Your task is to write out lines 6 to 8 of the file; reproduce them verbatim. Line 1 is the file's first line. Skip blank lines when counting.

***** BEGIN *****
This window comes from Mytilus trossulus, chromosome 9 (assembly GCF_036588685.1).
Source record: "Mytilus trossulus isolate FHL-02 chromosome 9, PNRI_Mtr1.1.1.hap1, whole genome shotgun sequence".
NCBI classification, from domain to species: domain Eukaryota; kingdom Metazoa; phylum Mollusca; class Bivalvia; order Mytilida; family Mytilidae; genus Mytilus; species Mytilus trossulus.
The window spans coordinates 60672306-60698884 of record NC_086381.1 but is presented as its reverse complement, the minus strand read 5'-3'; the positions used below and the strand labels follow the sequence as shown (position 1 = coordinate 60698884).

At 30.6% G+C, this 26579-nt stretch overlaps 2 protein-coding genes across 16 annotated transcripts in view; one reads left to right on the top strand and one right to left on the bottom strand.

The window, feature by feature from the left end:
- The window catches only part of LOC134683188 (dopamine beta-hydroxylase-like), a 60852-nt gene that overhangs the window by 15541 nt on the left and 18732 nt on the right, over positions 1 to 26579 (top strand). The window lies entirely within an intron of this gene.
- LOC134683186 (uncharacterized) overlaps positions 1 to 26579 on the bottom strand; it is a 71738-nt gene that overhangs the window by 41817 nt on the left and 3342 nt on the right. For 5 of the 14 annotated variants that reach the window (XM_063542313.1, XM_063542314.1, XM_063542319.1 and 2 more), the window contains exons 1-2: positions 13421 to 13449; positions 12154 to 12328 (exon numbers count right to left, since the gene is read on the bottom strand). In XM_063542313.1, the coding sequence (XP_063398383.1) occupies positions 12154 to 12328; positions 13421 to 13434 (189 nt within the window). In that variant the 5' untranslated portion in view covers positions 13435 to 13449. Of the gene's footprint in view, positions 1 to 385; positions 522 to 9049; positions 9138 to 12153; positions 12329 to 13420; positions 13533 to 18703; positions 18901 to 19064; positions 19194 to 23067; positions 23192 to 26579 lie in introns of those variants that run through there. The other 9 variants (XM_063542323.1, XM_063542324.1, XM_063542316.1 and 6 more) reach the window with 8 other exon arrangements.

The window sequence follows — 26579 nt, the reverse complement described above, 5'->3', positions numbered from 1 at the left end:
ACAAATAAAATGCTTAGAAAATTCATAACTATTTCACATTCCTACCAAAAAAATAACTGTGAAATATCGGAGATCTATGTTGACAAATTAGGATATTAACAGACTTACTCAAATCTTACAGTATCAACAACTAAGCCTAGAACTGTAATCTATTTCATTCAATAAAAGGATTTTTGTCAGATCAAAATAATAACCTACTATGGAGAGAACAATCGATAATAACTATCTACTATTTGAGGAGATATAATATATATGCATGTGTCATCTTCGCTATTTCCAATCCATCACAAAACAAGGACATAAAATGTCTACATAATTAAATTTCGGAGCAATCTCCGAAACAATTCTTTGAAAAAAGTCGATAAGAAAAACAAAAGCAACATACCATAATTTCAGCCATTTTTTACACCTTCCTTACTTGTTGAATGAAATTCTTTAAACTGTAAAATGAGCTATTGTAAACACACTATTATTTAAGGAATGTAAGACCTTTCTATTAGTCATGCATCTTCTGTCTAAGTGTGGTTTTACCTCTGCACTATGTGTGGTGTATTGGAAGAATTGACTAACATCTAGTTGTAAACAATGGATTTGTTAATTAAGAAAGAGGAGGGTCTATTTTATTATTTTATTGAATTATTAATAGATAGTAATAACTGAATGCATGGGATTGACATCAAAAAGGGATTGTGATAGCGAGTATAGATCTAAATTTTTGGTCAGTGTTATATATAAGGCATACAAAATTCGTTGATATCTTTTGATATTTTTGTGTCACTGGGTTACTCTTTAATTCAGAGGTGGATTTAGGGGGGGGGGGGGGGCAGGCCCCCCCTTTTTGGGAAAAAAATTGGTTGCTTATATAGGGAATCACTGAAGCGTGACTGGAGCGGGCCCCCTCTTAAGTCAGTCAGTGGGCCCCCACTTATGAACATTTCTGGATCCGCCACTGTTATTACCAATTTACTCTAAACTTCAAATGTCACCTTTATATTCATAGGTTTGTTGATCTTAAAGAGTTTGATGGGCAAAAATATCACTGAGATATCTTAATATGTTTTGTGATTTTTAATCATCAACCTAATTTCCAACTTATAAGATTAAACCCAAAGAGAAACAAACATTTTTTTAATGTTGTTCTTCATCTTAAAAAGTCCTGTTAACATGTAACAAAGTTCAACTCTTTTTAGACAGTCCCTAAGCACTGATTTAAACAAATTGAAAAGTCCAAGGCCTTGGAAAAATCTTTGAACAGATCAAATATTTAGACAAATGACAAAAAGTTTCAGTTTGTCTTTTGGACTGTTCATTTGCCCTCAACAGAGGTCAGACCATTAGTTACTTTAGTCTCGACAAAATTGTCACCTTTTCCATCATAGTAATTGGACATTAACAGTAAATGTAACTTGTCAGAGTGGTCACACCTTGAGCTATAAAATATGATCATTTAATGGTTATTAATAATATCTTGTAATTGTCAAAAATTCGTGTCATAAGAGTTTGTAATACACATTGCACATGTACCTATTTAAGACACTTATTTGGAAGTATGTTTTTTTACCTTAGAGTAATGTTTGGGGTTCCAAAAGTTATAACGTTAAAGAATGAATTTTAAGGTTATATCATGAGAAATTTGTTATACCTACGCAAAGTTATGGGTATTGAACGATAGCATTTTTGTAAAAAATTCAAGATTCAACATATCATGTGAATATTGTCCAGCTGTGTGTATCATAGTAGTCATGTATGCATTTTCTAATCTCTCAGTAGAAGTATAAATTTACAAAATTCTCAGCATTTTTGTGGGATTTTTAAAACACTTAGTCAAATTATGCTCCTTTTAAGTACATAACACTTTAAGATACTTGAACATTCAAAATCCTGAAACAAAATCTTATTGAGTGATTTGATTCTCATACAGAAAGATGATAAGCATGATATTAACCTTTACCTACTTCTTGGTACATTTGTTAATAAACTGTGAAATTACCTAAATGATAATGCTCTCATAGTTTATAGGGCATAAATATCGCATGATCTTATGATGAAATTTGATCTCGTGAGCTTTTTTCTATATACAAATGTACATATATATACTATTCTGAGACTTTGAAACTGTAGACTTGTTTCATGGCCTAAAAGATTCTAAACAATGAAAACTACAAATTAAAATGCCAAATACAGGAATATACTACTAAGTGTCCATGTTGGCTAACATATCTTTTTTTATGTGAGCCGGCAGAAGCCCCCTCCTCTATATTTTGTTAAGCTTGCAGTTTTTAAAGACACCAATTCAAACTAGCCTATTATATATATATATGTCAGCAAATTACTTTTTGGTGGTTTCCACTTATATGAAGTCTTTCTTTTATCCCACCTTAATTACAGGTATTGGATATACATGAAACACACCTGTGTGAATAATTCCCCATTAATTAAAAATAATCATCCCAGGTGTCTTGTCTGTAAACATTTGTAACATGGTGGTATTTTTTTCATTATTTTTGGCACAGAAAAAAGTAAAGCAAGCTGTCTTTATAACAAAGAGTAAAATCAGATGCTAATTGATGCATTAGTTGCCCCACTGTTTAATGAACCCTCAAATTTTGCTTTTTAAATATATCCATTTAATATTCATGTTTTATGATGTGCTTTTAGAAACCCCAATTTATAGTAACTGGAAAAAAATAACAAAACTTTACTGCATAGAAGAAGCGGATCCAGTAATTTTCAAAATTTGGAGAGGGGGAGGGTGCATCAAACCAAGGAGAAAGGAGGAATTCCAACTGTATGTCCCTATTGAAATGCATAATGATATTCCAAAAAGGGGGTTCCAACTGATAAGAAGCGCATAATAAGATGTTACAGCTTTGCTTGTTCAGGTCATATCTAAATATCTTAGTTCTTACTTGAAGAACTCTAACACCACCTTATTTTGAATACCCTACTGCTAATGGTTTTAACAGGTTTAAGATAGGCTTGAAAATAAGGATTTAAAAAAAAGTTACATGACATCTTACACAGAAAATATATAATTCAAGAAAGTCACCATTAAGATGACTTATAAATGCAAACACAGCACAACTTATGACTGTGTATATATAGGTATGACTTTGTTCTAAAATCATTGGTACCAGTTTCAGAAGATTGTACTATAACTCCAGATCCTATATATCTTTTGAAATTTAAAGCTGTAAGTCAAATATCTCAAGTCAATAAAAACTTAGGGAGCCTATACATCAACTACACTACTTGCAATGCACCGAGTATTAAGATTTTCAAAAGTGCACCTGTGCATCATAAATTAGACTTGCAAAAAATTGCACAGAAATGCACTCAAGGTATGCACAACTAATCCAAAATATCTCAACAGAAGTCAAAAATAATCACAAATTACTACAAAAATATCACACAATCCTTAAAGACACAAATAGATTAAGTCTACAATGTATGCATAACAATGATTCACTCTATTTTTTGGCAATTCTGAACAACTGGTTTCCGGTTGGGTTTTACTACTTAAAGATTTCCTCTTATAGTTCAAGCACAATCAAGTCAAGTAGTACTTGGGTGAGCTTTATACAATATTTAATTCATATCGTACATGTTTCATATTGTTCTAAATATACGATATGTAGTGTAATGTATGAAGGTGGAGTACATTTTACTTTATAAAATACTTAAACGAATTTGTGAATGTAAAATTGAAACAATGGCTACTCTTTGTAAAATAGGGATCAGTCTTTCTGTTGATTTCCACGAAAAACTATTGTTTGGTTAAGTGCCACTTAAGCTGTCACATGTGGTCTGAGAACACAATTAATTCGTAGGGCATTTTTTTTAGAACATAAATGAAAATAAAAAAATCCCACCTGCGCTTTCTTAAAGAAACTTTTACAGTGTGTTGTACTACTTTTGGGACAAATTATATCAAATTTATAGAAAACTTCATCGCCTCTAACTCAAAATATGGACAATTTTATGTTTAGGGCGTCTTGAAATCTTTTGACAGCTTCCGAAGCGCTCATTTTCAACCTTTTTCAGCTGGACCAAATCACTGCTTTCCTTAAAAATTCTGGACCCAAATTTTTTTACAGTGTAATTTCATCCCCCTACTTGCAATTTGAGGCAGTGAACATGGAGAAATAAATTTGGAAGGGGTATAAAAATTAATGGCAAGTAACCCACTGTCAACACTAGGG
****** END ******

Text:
The window, feature by feature from the left end:
- The window catches only part of LOC134683188 (dopamine beta-hydroxylase-like), a 60852-nt gene that overhangs the window by 15541 nt on the left and 18732 nt on the right, over positions 1 to 26579 (top strand). The window lies entirely within an intron of this gene.
- LOC134683186 (uncharacterized) overlaps positions 1 to 26579 on the bottom strand; it is a 71738-nt gene that overhangs the window by 41817 nt on the left and 3342 nt on the right. For 5 of the 14 annotated variants that reach the window (XM_063542313.1, XM_063542314.1, XM_063542319.1 and 2 more), the window contains exons 1-2: positions 13421 to 13449; positions 12154 to 12328 (exon numbers count right to left, since the gene is read on the bottom strand). In XM_063542313.1, the coding sequence (XP_063398383.1) occupies positions 12154 to 12328; positions 13421 to 13434 (189 nt within the window). In that variant the 5' untranslated portion in view covers positions 13435 to 13449. Of the gene's footprint in view, positions 1 to 385; positions 522 to 9049; positions 9138 to 12153; positions 12329 to 13420; positions 13533 to 18703; positions 18901 to 19064; positions 19194 to 23067; positions 23192 to 26579 lie in introns of those variants that run through there. The other 9 variants (XM_063542323.1, XM_063542324.1, XM_063542316.1 and 6 more) reach the window with 8 other exon arrangements.